The International Monetary Fund has announced agreement on a $14-18 billion standby credit for Kiev “in return for tough economic reforms that will unlock further aid from the European Union, the United States and other lenders [Reuters’ Natalia Zinets and Elizabeth Piper].
In a key speech delivered in Brussels last evening, President Obama made an extensive case for U.S. and European unity in dealing with the Ukraine conflict. While stressing “this is not another Cold War,” Obama warned that sanctions “will expand” if Russia stays on its “current course.” In a press conference with the Presidents of the European Council and European Commission, Obama expressed “some concerns about a diminished level of defense spending among some of our partners in NATO.” He reminded partners, “if we’ve got collective defense, it means that everybody has got to chip in” and noted that Ukraine demonstrates “that our freedom isn’t free.” The New York Times (Michael D. Shear and Peter Baker), Wall Street Journal (Carol E. Lee) and Washington Post (Scott Wilson) have more details.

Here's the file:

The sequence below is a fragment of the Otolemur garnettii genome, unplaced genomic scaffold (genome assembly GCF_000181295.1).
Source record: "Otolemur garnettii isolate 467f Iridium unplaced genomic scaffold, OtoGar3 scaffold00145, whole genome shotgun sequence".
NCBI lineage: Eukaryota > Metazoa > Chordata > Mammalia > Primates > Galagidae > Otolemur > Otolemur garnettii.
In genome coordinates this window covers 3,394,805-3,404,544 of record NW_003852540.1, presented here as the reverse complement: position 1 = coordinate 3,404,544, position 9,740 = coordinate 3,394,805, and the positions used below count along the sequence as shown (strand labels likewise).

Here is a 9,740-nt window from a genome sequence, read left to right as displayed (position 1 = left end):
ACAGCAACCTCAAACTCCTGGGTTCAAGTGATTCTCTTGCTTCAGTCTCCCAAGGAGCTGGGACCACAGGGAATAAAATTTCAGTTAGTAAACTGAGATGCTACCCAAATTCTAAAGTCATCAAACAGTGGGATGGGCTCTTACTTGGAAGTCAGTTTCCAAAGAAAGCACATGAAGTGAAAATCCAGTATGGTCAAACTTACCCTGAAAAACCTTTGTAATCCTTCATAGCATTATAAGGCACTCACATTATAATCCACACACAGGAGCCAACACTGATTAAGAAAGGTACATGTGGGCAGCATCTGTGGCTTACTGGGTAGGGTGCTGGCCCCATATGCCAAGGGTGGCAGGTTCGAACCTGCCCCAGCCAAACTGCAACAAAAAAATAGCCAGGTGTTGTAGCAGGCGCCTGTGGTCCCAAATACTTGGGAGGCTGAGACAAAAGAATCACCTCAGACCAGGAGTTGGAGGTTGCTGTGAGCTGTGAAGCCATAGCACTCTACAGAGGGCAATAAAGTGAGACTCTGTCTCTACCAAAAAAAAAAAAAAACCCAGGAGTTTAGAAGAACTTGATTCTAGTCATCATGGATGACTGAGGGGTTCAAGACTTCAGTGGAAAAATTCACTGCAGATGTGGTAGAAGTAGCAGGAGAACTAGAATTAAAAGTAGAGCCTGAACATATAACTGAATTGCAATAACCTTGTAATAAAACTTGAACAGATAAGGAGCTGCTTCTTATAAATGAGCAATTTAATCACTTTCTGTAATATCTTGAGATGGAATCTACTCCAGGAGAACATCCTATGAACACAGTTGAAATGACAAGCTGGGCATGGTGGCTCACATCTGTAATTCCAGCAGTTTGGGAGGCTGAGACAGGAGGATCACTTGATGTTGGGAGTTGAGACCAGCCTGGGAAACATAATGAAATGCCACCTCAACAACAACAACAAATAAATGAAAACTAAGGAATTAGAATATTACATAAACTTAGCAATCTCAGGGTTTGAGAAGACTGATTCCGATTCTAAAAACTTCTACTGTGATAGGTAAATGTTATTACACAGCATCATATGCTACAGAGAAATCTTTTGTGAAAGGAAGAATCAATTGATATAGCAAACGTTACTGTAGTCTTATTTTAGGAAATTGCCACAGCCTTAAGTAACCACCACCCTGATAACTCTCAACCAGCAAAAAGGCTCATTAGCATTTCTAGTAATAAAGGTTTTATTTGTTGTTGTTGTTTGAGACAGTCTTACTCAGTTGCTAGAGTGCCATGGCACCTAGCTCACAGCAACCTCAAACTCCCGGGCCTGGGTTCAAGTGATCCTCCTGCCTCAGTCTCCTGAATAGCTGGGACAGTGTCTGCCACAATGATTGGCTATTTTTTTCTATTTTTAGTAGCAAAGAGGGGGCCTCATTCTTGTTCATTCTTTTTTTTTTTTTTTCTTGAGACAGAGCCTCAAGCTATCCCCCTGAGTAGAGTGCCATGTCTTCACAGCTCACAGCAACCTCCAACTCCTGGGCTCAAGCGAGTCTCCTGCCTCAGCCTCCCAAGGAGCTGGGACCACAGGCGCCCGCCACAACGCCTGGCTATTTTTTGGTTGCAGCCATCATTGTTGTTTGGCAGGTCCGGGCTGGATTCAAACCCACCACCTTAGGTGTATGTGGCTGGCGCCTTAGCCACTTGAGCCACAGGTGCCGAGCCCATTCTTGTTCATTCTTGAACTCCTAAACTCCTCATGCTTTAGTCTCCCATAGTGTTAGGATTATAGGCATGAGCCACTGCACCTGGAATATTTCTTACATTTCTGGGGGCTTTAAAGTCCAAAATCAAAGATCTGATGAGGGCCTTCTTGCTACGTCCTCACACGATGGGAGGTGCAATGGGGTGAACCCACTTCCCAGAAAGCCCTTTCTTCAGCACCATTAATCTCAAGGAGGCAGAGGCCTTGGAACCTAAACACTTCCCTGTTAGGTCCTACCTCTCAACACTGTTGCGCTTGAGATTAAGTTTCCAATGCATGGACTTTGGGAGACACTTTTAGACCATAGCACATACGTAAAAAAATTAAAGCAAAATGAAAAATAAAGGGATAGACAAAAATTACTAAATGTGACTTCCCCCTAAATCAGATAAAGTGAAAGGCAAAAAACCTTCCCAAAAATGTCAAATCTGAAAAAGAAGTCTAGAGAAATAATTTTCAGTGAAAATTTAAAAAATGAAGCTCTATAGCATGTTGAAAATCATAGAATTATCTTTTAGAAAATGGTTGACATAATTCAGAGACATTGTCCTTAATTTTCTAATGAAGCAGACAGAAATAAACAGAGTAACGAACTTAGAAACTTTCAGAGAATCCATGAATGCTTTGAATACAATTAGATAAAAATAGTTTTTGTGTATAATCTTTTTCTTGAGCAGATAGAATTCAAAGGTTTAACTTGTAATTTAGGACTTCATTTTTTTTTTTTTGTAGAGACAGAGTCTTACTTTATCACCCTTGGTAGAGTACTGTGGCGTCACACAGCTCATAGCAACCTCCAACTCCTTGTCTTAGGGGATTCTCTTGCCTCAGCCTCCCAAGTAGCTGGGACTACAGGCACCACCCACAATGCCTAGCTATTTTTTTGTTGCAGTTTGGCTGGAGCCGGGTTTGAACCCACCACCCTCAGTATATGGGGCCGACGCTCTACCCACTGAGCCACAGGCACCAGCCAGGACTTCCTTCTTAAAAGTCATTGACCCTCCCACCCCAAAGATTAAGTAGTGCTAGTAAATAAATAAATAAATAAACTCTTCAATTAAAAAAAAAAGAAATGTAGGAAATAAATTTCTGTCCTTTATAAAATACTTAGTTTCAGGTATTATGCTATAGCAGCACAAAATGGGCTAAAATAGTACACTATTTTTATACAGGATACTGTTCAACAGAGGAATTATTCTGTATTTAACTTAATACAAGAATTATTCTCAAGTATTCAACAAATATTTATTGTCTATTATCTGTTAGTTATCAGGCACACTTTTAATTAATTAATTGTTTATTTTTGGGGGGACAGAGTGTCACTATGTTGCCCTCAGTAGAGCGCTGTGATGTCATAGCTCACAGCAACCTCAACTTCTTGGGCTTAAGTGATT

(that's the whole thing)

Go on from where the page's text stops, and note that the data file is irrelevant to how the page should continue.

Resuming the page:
An EU-U.S. joint statement notes “the need to reinforce energy security in Europe” owing to the situation in Ukraine, and welcomes “the prospect of U.S. LNG exports in the future since additional global supplies will benefit Europe and other strategic partners.”
The Washington Post editorial notes that the “West must prepare for a long struggle with Russia” and states that “[t]he most important means of containing the threat, however, will be economic and political.” In an op-ed in the New York Times, Ian Bremmer explores the U.S.’s “tortured policy” toward Russia, noting that “the Obama administration’s rhetoric about Russia and Ukraine goes far beyond what it will be willing and able to enforce.” And The Economist covers how “Russia’s annexation of Crimea has given NATO renewed purpose.”